Minute-by-minute tracking of aircraft in distress is set to be introduced next year, airline officials said Wednesday, as the industry aims to prevent a repeat of the mystery surrounding the disappearance of Malaysia Airlines flight 370.
An international aviation summit in Montreal gave strong backing to plans to monitor flights in real time, making it easier to pinpoint the location of planes lost at sea.
The International Civil Aviation Organization (ICAO) Council is now expected to ratify the proposal in November, making it obligatory for all airlines starting in 2016.
"Global tracking will not prevent accidents," said ICAO chairman Olumuyiwa Benard Aliu, but it will mean no more lost jets.
The plan was prompted by the disappearance of flight MH370 en route from Kuala Lumpur to Beijing in what remains one of history's great aviation mysteries.
The aircraft, with 239 people on board, has never been found, nearly a year on.
Currently, radar can track a plane but coverage is spotty and fades when aircraft are out at sea or they are flying below a certain altitude.
Under the new rules, airlines will be required to track their aircraft using a system that routinely gives their location at 15-minute intervals.
"When an airplane is in distress, the system will repeat the signal every minute," Aliu told a press conference. This would include any unexpected change in altitude or deviation from a flight path.
Thus, search and rescue officials would be able to more accurately pinpoint a flight's last known location within six nautical miles (11 kilometers).
According to officials, this measure is the quickest and easiest fix to a growing air safety concern -- locating downed aircraft. "We can do it today and it's not expensive," said Nancy Graham, director of the ICAO's Air Navigation Bureau.
The head of the International Air Transport Association, which speaks for the airline industry, agreed. "A number of airlines are planning to improve now the ways of tracking their airplanes," IATA president Tony Tyler said.
- Ejectable black boxes -
Once a plane is found, and beyond rescue operations, it then becomes important to determine why it ran into trouble in order to try to avoid future disasters.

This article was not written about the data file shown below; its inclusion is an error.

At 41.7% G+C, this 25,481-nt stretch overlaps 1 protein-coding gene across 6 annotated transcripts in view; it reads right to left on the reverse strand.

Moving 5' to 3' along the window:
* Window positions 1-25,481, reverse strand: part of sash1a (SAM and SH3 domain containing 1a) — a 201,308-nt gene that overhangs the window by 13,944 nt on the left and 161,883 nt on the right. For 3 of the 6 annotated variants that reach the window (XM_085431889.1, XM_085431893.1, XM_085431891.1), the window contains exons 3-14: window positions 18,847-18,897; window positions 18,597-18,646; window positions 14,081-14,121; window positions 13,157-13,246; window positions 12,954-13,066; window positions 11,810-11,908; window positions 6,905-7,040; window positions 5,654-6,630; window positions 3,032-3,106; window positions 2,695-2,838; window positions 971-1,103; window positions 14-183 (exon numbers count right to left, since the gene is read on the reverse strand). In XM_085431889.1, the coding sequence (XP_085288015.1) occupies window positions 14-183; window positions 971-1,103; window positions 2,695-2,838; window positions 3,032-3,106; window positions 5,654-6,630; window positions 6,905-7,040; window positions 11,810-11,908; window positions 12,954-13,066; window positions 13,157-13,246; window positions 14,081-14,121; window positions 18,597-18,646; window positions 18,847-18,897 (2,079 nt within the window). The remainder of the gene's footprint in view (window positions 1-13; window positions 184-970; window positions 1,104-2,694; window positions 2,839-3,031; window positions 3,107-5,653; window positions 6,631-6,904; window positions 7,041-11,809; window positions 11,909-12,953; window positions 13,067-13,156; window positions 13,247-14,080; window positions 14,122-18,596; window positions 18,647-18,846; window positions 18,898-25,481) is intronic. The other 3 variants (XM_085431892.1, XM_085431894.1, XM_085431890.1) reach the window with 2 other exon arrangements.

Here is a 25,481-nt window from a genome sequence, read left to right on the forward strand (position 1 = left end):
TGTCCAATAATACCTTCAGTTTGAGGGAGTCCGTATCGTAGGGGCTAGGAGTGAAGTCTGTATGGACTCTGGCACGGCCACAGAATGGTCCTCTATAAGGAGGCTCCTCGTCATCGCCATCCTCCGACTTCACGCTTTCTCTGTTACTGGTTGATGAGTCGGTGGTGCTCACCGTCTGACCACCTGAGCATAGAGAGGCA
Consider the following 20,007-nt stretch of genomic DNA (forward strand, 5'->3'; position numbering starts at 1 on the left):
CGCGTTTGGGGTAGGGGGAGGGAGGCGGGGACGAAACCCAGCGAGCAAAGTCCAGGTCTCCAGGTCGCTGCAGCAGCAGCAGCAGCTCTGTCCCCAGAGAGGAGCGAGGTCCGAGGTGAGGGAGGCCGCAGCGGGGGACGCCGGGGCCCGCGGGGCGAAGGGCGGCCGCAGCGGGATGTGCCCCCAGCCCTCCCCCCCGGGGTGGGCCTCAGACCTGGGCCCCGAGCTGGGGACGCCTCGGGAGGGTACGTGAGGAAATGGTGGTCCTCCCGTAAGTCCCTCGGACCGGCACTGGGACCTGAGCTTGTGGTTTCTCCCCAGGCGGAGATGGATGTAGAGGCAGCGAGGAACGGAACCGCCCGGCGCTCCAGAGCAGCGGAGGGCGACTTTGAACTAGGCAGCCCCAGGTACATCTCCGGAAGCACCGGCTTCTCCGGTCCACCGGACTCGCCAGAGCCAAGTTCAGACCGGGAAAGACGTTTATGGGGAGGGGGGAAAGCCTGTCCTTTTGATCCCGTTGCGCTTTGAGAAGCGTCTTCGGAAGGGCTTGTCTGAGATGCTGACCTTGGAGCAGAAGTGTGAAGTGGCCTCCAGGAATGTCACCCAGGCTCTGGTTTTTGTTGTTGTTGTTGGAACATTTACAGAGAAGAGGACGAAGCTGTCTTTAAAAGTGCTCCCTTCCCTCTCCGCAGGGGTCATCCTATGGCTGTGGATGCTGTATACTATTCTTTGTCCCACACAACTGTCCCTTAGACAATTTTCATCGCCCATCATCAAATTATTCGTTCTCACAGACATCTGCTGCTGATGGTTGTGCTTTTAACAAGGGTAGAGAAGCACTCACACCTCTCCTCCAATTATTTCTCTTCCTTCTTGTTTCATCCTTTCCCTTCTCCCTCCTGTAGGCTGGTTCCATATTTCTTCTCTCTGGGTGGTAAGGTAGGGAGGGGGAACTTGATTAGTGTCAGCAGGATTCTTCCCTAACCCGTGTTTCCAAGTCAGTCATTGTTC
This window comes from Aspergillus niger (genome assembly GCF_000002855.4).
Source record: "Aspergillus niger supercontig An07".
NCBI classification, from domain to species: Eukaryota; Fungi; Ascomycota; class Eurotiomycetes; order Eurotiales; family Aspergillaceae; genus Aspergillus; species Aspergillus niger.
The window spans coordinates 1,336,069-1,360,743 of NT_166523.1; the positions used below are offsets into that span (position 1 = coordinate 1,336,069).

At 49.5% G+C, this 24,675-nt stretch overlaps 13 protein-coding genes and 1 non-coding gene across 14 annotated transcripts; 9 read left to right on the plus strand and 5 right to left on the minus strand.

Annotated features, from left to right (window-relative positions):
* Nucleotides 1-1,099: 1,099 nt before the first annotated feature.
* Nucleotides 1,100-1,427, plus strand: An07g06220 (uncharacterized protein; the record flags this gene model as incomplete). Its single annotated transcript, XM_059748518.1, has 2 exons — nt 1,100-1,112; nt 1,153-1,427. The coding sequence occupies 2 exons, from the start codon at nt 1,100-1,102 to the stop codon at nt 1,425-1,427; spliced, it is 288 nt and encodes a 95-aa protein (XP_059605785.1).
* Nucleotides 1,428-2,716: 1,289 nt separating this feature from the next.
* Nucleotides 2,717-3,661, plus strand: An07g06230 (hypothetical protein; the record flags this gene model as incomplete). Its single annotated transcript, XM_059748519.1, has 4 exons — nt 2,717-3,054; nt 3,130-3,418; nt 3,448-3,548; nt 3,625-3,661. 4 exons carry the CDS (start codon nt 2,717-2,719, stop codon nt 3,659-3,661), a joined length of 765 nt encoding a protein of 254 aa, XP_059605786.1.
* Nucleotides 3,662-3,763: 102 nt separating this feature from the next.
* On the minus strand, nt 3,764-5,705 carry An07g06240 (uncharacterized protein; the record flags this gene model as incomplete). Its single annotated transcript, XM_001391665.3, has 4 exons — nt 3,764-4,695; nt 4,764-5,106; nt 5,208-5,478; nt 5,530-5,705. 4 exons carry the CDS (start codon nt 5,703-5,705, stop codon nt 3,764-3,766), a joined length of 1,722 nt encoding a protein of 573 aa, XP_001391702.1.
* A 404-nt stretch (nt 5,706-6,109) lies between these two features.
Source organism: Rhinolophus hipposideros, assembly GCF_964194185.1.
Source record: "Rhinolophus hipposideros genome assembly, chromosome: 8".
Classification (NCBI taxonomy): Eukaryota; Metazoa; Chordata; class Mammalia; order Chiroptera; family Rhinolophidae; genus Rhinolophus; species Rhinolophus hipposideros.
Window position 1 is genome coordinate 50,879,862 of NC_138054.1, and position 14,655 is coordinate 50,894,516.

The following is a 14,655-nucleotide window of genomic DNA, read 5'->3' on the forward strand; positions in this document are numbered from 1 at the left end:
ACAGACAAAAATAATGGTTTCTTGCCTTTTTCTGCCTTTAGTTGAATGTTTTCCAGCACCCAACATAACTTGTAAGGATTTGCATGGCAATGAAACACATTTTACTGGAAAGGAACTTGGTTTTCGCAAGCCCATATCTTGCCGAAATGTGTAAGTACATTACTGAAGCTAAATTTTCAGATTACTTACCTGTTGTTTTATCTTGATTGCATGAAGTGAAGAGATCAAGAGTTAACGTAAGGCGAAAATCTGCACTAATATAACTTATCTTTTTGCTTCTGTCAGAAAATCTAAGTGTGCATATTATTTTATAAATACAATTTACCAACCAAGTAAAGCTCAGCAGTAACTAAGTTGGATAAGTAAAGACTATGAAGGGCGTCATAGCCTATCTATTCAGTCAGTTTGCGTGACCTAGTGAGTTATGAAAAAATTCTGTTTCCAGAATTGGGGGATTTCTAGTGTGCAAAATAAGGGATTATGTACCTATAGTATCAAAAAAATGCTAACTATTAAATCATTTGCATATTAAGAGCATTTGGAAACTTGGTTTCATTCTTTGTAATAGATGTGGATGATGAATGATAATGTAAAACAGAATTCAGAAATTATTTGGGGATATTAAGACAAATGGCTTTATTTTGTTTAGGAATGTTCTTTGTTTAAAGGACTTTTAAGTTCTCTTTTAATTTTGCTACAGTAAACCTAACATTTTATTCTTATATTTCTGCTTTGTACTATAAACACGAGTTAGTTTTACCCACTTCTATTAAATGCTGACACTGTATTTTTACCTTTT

At the Montreal meeting due to wrap up Thursday, delegates agreed in principal on adding secondary ejectable floatable black boxes on all commercial jetliners, making them easier to retrieve in an air crash at sea.
The technology, which has already been approved for military aircraft, has not been used in civil aviation because up until a few years ago air accidents have mainly happened during take-off or landing. Black boxes are generally found easily on land.
But in recent years more and more passenger jets have crashed into the ocean raising the need for new technology to help find the black boxes.
These recorders are critical in air crash investigations as they provide information on how the planes were operating and the conversations of the pilots. Investigators say they help explain 90 percent of crashes.
They will be mandatory on new aircraft designed after 2021.
European manufacturer Airbus announced last month that it would start equipping its long-haul A350 and A380 jetliners with ejectable black boxes much sooner. Its main competitor Boeing has said the technology needs more study.
Also decided at the conference was a new way to disseminate warnings about the imminent risks of flying over war zones.
An online repository is to be created containing all risk information, much of which is currently available to carriers but is often fragmented.
The creation of a central database administered by the ICAO is in response to the crash of Malaysia Airlines flight MH17 last July after being shot down over eastern Ukraine.